SpaceX, the privately held space launch company yesterday successfully fired off its Falcon Heavy Rocket at the Kennedy Space Center. The company points out that the "Falcon Heavy is the most powerful operational rocket in the world by a factor of two, with the ability to lift into orbit nearly 64 metric tons (141,000 lb)--a mass greater than a 737 jetliner loaded with passengers, crew, luggage and fuel."
"I think it's going to encourage other companies and countries to say, 'Hey, if SpaceX, which is a commercial company, and it can do this, and nobody paid for Falcon Heavy, it was paid with internal funds,' then they could do it, too," he told reporters during at post-launch press conference. So far, SpaceX has raised $450 million from private investors and profits from a launch manifest filled with orders from both private and government customers.
The test launch payload included SpaceX founder Elon Musk's red Tesla Roadster with a space-suited mannequin dubbed Starman in the driver's seat. The second stage of the rocket initiated a burn six hours after the launch that aimed to send Starman by Mars in an elliptical orbit around the sun. Apparently, the rocket overshot and the Roadster will be touring through the asteroid belt instead.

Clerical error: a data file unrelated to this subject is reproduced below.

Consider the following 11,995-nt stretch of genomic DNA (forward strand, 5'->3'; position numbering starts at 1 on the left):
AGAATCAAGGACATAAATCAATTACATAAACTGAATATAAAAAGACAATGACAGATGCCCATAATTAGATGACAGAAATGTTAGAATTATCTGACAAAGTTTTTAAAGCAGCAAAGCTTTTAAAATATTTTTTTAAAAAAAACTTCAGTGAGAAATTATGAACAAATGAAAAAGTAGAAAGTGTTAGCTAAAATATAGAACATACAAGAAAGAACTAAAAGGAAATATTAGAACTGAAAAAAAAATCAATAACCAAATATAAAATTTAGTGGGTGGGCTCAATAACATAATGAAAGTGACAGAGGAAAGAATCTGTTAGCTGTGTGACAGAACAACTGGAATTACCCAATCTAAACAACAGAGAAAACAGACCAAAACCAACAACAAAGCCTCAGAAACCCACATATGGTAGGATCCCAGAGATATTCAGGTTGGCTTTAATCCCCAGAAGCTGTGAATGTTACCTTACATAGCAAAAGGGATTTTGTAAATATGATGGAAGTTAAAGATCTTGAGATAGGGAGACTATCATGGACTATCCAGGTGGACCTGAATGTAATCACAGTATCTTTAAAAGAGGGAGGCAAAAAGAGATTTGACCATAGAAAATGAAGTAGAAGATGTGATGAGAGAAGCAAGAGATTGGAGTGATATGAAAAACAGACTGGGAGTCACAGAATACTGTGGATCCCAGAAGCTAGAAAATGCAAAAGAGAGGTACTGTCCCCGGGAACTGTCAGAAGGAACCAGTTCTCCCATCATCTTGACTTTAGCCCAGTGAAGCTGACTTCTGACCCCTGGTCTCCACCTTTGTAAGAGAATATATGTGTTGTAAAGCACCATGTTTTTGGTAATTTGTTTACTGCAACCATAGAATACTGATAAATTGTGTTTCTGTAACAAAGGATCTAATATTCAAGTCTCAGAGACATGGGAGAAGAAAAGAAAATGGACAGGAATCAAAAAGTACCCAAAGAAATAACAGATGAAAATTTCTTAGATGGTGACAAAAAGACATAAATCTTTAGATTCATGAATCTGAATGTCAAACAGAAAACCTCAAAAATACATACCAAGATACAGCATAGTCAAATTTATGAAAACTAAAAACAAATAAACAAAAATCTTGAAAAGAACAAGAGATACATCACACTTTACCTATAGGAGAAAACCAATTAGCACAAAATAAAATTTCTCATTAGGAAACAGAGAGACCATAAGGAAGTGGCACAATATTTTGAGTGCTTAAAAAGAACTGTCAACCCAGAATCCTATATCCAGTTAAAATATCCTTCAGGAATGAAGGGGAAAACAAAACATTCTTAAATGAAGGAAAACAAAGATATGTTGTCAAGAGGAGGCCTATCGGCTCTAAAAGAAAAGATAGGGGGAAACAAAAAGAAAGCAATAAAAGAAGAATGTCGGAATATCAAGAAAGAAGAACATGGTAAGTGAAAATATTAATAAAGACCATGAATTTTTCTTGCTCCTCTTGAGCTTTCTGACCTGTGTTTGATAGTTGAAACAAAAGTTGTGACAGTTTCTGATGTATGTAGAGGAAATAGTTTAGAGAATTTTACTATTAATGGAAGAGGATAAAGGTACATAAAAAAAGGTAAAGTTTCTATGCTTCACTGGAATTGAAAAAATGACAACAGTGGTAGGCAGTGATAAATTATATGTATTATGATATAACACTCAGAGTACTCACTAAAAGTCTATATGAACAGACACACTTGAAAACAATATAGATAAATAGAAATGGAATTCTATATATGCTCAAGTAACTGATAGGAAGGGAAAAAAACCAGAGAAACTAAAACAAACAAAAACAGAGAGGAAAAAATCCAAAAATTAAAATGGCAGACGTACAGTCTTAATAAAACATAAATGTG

The Falcon Heavy's payload capability is two times bigger than that of its American competitor, the United Launch Alliance's Delta IV Heavy Booster. Currently, the newish Russian Soyuz-2 rocket can deliver 8.5 metric tons into Low Earth Orbit. The Russian's Proton rocket can carry 22 metric tons into low earth orbit and Angara-5 launch vehicle will be able to deliver 24.5 metric tons. None of these missiles are reusable.
NASA's Saturn V rocket was the most powerful rocket ever flown successfully. It delivered U.S. astronauts six times to the moon in the late 1960s and early 1970s. It could lift 140 metric tons (310,000 lb) into low earth orbit and deliver 48.6 tons (107,100 lb) to the moon.
After the Falcon Heavy launch, Musk said that the company is now turning its attention to test launching next year the BFR rocket (an acronym that now stands for Big Falcon Rocket) that would be capable of transporting 100 colonists to Mars.
Watch below again the amazing landings of the two reusable Falcon booster rockets at Kennedy Space Center.
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